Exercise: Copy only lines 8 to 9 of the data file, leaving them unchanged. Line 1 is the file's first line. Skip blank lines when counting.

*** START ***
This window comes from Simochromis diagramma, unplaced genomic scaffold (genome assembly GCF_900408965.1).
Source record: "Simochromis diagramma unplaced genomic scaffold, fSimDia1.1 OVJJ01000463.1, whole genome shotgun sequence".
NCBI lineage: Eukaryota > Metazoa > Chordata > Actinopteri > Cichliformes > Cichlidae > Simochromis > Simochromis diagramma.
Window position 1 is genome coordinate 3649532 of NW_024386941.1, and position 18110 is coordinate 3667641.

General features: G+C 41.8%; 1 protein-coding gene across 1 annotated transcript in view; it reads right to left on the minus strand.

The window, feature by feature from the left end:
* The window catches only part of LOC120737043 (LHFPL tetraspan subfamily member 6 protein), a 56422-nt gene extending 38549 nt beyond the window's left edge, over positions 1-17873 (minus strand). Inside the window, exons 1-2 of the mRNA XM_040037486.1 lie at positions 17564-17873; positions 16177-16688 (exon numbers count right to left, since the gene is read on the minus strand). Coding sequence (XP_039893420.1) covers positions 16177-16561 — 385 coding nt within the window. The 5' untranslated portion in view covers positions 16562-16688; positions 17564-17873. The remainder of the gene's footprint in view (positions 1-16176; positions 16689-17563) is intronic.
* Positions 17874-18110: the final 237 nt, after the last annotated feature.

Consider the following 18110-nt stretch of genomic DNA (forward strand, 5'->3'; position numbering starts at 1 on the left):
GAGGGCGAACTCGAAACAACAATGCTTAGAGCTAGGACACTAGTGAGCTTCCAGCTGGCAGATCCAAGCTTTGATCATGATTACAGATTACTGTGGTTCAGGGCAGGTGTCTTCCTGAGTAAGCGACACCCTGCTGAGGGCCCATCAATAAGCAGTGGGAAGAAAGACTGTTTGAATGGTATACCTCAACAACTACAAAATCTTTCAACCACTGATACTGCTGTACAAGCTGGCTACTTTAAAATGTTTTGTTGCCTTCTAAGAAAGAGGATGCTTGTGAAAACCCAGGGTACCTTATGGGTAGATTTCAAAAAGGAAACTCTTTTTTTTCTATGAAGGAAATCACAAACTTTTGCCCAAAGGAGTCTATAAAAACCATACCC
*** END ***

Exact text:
* Positions 17874-18110: the final 237 nt, after the last annotated feature.

Consider the following 18110-nt stretch of genomic DNA (forward strand, 5'->3'; position numbering starts at 1 on the left):